Don’t miss the life God’s given you. Join my dad, Eugene Scott, and me as we look for the amazing in our daily lives. Start living spiritually with us.
Some of you might be wondering what a Super Chivo is. Well in English, it is a Super Ram, which is the mascot for Xela’s soccer team. And it so happens that I was wearing my Xelaju soccer jersey on the ride and so maybe the ram didn’t ram me because I am a Super Chivo!
“Good morning, Sally. I’ll be right out. I just woke up and I need to shower.” It was 3:44am and my brain was having a hard time registering the voice at the other end of the phone. The caller ID said, “Sally,” but it sure sounded like a man. “We’ll wait for you outside,” replied Cliff Hutchison.
Fortunately, I had packed all of my gear the night before, which made waking up five minutes before the estimated departure time a little easier. It’s still not a great idea to wake up minutes before driving three hours into the mountains for a hike, especially Mt. Elbert.
Located in Lake County about 10 miles southwest of Leadville, Colorado in the Sawatch Range, Mt. Elbert climbs all the way up to 14,433 feet tall, but I’ve heard unofficially that it is 14,440. Either way, it’s the tallest mountain in Colorado, and the second tallest in all of the continental United States, making it a formable hiking foe.
My alarm’s little stunt didn’t slow us down. We made it all the way from Denver to the Half Moon trailhead in two hours. Showered in golden sunlight, our feet hit the trail at 6:30am. We’d been warned not to start later than 5:30 if we wanted to summit before 12. It’s always a good idea to summit before noon, because after noon the weather can get really crappy. However, being young and strong and athletic and confident and amazing, we didn’t listen to that advice.
The Northeast Ridge trail of Mt. Elbert is listed on 14ers.com as an easy hike. I think what they mean by easy is at no point do you have to scale the cliffs of insanity, swim through eel infested waters, or battle R.O.U.S’s.
The hike might be easy to the avid hiker, but if you haven’t hiked a 14er before, or if you don’t hike much, I would suggest not starting out with Mt. Elbert. He’s a beast of a mountain. We took the standard route, which starts you out on the Colorado Trail. Taking this route will only give you a 4,700 feet of elevation gain. Easy.
The only bad part about the day, other than my alarm trying to keep me from breathing the thinnest air in Colorado, was the wind. Zane, the only one on our team who had hiked Mt. Elbert before had said something like, “you can’t even feel the wind up at the top because the air is so thin.” However, on our way up the trail, through the pine trees that dot their way along the Colorado Trail, the wind bit at our noses. Even though the first part of the trail was steep, we all trekked on together. Hiking is more fun when you have a group to traverse and converse with.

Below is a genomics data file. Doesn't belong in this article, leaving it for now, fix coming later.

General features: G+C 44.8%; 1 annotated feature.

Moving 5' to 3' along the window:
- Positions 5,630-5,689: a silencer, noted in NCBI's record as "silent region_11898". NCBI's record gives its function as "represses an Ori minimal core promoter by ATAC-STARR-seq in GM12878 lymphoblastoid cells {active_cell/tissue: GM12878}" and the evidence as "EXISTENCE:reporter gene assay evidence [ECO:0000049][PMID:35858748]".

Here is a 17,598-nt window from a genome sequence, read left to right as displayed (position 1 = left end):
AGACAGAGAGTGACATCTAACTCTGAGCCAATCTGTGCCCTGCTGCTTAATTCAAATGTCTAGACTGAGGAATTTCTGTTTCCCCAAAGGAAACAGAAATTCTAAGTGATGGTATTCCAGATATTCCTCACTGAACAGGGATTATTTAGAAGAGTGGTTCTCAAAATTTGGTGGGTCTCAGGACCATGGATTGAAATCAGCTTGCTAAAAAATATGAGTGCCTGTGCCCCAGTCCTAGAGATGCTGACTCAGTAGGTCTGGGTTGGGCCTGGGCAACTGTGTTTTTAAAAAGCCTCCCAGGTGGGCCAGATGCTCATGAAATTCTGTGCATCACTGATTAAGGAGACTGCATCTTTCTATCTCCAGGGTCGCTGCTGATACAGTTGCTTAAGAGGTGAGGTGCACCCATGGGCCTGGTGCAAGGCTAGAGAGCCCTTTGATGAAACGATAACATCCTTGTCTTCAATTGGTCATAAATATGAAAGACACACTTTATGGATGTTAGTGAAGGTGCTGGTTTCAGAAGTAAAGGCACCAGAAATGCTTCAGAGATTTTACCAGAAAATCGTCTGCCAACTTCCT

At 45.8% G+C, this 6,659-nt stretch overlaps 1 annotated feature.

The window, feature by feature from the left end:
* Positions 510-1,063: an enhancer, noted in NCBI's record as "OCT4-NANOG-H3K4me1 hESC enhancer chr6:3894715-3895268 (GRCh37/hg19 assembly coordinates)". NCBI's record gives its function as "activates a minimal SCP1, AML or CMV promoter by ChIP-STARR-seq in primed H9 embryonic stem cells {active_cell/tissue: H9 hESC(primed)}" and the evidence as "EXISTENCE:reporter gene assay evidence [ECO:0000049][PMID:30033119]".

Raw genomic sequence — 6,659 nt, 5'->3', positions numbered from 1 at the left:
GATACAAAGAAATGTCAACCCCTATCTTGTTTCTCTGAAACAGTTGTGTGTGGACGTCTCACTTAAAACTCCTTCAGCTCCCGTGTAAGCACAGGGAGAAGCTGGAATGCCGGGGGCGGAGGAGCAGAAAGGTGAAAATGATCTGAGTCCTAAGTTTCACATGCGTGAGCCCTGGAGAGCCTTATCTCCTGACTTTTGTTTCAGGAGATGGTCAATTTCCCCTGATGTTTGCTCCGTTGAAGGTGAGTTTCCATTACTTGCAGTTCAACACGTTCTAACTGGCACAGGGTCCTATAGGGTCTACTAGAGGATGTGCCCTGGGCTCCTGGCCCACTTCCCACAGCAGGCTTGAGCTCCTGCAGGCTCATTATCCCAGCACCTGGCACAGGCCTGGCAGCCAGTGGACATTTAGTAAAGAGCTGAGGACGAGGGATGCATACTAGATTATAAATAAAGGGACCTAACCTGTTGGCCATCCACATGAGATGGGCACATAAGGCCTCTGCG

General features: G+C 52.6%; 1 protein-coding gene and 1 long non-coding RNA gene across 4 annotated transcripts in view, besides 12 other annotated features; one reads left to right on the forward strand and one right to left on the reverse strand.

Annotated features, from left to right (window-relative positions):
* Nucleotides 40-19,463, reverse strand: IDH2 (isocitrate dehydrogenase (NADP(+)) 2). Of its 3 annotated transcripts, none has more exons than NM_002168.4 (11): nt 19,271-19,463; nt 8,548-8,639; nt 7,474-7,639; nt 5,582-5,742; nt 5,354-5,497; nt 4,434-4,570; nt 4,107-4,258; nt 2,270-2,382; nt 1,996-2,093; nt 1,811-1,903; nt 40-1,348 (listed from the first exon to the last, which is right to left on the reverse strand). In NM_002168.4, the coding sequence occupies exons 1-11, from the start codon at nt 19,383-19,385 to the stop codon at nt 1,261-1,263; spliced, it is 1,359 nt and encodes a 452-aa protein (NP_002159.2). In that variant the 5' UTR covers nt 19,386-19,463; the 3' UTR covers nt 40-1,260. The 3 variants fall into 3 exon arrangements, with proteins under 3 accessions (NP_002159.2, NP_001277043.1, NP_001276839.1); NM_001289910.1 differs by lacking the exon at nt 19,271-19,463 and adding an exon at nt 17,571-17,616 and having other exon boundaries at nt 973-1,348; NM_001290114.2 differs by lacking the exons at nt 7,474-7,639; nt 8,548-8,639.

We split up a little once we made it past tree-line, which is where the wind got really nasty. AJ, our youngest hiker, and his dad made it a little more than half way, but decided not to summit. I’m guessing because the wind was too much.
“That Zane Gordon is full of . . .” The wind blew Andrew’s words away. Andrew is a giant of a man, and as we climbed past the first false summit even his six foot seven inch frame bowed to the power of the wind. With the wind pushing against us, we kept trudging further up and further in.
The False Summits
As bad as the wind was, the worst part of the hike were the false summits, which were demoralizing. My body had geared up for the finish, I’d even started to push a little harder because I knew I was almost done. But then I came to the crest of the peak and the mountain had grown, we’d reached the first false summit. Mt. Elbert is the tallest peak in Colorado for a reason.
As the rest of our team pushed for the summit I noticed Andrew and Tim slowing down. I’ve climbed a couple big peaks and know that there’s no shame in slowing down, not sprinting up to the top (the word sprint used here to mean walked uphill at a steady gate).
Sticking with Andrew and Tim was the best part of hiking. I came on the trip to hike with my friends, rather than coming to take off and reach the summit all by myself. As we slowed down I kept track of time so we would not miss our window of opportunity to reach the summit before the wind blew in the bad weather.
What I didn’t realize was that the mountain was playing tricks on us. As we crested the second false summit, I could tell my estimated time of arrive was way off. At the speed we were going we had another hour at least.
Undeterred, I picked out rocks a good distance ahead of us, setting that as our goal to reach before we took our next break. At each rock I encouraged Tim and Andrew, reminding them that they were doing a great job. Rock by rock we inched closer to the summit. Or the third false summit.
I was annoyed. I wanted to reach the top, be able to take pictures as a group, but I also wanted to take a break. My legs were burning almost as much as my lungs.
I was also sick of criss-crossing with other hikers. Passing them only to be re-passed. As we stood at the top of the third false summit, looking up at the real peak, I looked at Andrew and Tim and said “lets go!” I wanted this hike done.
When I thought I couldn’t climb any higher, I was there. Summiting was a glorious experience. I reached the top of Colorado and quickly found shelter from the wind. Not long after, Tim set foot on the summit, with Andrew just behind. As the two topped off Colorado’s highest peak I jumped up from my spot tucked away from the wind to give them high fives. Both guys shouted with joy, which wasn’t very loud because it takes having air in your lungs to shout. Andrew was nearly in tears. He said this about his experience of summiting, “I felt like I was a zombie. My legs were moving mindlessly as if something were pulling me, compelling me to reach the summit.” I guess zombiemode is more than when someone becomes a brain eater.
I really enjoyed my own summit, but I felt true joy watching Andrew and Tim make it to the top of Mt. Elbert. I was filled with joy because Andrew had worked so hard to climb to the top. Hiking with friends should feel like that.
On our way down we talked about how hard the climb was. None of us liked the false summits or the wind, but we agreed that those hardships just made the actual summit that much sweeter. The whole hike was sweet, because it was hard and we achieved a difficult goal with friends.